While many companies, lighting specialists, and facility managers now use LED technology, it is not uncommon to see metal halide lamps in manufacturing facilities, big-box stores, industrial spaces, and warehouses.
And while these bulbs are more efficient than high pressure sodium lamps, they cannot hold their own against LED bulbs (especially when it comes to energy efficiency, cost savings, and light output). As more and more people become aware of this fact, they are changing to LED technology.
Two common questions we get asked by those looking to convert to LED technology are ” How many LED watts can replace 400 metal halide watts?” and “Can a 150-watt LED bulb replace a 400-watt metal halide bulb?”
The second question is erroneous as you can never use watts to determine the light output of a LED bulb. We’ll talk about this in detail in the next paragraphs.
How Many LED Watts Replace a 400-Watt Metal Halide Bulb?
When buying a LED light, watts are not what you should be looking at; what you should be looking at are the lumens. Watts are not an indication of brightness, they only measure the amount of electricity a bulb draws.
Understanding Lumens and Their Role in Lighting
We usually buy things based on their quantity. When buying milk, we look at the gallons; when buying fruits, we look at the pounds. Buying light bulbs should be no different.
For the longest time, people bought bulbs depending on how much energy they consumed (wattage) and not based on the amount of light they produced. Watts measure the amount of energy a light source uses, they have nothing to do with brightness.
LED bulbs need fewer watts to produce a lot of light, which means wattage ratings are not as important as they were in the past. LED technology is all about creating bulbs that use less watts to produce more light.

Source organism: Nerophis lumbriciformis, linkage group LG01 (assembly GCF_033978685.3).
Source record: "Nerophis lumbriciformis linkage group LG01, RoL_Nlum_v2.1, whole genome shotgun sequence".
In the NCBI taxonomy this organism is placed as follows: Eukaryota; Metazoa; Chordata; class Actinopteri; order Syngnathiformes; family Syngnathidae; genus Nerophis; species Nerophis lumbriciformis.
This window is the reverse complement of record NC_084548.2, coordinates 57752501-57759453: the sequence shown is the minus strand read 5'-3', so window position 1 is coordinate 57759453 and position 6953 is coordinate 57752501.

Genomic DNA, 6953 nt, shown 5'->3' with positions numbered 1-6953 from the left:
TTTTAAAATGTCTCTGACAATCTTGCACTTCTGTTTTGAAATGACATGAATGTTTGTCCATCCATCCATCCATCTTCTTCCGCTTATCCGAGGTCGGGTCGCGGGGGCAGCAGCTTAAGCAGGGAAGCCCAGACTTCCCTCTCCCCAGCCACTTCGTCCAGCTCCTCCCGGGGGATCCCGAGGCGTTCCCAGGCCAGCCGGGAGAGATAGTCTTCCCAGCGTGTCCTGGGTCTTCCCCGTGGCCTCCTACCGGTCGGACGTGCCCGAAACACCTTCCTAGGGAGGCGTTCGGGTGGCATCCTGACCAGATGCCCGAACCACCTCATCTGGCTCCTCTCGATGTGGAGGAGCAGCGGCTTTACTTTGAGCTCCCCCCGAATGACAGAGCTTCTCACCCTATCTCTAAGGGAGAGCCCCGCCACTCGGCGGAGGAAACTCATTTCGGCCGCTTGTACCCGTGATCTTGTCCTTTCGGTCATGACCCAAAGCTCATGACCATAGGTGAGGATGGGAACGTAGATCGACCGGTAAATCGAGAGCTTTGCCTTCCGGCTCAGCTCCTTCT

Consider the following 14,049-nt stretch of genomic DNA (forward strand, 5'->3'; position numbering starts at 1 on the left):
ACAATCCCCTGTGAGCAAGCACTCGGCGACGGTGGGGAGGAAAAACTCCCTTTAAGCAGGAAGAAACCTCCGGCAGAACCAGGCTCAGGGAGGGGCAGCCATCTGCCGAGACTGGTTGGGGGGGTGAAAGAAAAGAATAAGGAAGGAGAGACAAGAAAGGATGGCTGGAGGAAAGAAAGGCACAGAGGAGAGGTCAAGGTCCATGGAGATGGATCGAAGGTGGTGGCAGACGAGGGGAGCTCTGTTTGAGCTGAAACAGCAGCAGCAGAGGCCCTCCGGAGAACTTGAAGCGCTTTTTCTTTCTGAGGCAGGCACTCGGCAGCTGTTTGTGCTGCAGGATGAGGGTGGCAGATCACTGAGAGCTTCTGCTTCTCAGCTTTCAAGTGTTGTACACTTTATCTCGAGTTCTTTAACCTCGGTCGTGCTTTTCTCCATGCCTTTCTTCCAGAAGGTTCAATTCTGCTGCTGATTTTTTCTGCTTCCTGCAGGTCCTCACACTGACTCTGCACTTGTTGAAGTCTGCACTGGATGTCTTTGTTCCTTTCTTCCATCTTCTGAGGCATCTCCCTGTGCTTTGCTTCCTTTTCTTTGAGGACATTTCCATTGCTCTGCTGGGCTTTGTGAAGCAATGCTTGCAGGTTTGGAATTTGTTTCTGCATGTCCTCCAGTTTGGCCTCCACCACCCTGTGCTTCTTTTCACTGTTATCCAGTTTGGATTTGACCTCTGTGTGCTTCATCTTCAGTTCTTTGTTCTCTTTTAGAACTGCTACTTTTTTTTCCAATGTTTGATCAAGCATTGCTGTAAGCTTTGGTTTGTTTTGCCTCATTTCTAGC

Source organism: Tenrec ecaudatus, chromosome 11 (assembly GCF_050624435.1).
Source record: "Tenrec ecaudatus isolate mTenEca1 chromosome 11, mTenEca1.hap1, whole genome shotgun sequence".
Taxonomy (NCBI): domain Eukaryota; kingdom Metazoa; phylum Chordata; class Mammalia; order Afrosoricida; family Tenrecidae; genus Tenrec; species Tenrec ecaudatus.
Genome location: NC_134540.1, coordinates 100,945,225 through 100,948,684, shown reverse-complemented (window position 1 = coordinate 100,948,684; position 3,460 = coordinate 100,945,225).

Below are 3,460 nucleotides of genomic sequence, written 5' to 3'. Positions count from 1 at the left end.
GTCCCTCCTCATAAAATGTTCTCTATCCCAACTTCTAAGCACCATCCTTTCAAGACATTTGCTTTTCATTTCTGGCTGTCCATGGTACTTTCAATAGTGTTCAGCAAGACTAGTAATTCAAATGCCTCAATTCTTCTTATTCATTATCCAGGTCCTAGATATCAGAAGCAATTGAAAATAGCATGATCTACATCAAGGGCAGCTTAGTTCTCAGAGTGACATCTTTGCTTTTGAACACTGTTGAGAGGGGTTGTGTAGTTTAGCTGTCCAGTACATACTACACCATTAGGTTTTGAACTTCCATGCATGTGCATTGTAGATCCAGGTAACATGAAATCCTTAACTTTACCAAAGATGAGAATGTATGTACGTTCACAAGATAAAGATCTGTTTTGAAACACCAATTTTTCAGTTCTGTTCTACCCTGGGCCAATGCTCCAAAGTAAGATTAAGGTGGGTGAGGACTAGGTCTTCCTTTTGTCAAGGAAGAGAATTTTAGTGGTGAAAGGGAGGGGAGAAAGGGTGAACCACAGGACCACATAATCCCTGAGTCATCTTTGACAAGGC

Lumens measure the exact amount of light a bulb puts out. They are a more accurate way to measure light output because they tell you how the light performs, regardless of its source.
Most electrical professionals use foot candles to measure the levels of light in indoor and outdoor spaces.
What exactly is a foot candle?
It is a measurement of light intensity. It can be defined as the power of light discharged by a uniform light source on a 1-square-foot surface.
When lighting specialists want to measure the foot candles in a specific place, they use something called a light meter. This meter gives you the foot candle readings of the exact spot you’re in. If you happen to move closer to the light source, the foot candles will increase; if you move away, they will decrease.
If you stand between two light sources, the foot candles will be the joint lumen output of the two sources dispensed to where you’re standing.
Do lumens really matter?
They are the only thing that matter when replacing a conventional lighting system with LED technology. When getting LED fixtures, the most important thing you should look at are the lumens each fixture produces. If the initial lumens produced by each 400W metal halide fixture were 30,000, you should get LED fixtures that produce 30,000 lumens.
A metal halide light that produces 30,000 lumens discharges 75 lumens per watt. While the light may seem very efficient, it falls short when pitted against a LED light because there are LEDs that emit as many as 200 lumens per watt. There are also other things you need to be aware of.
Initial Lumens and L70
Lumen depreciation is one of the biggest downsides of metal halides. These lights lose their lumens very quickly and the quantity keeps rapidly decreasing from the first time they are used. If the initial lumens of a metal halide light are 30,000, the number could go down to 15,000 by the time it reaches half its lifespan.
The best thing about LEDs is that they work differently. LED manufacturers refer to the L70 rating when specifying the life of a LED. L70 is an accurate estimate of the time it takes for a LED to lose 30% of its initial lumens. This is usually given in the range of 50,000-100,000 hours and is usually mentioned as lumen depreciation or lumen maintenance. The L70 rating of a LED bulb is usually much higher than that of a metal halide lamp
Metal Halides and Light Loss
Besides suffering from rapid lumen depreciation, metal halides also suffer from light loss. Because the lights are omnidirectional, they discharge light in all directions. In order for them to produce the maximum amount of light, reflectors must be integrated into the fixtures housing them to redirect the light.
However, the problem is that even if the reflectors are efficient, a lot of lumens (up to 30%) will still be lost because of fixture absorption, spillage, and diffusion.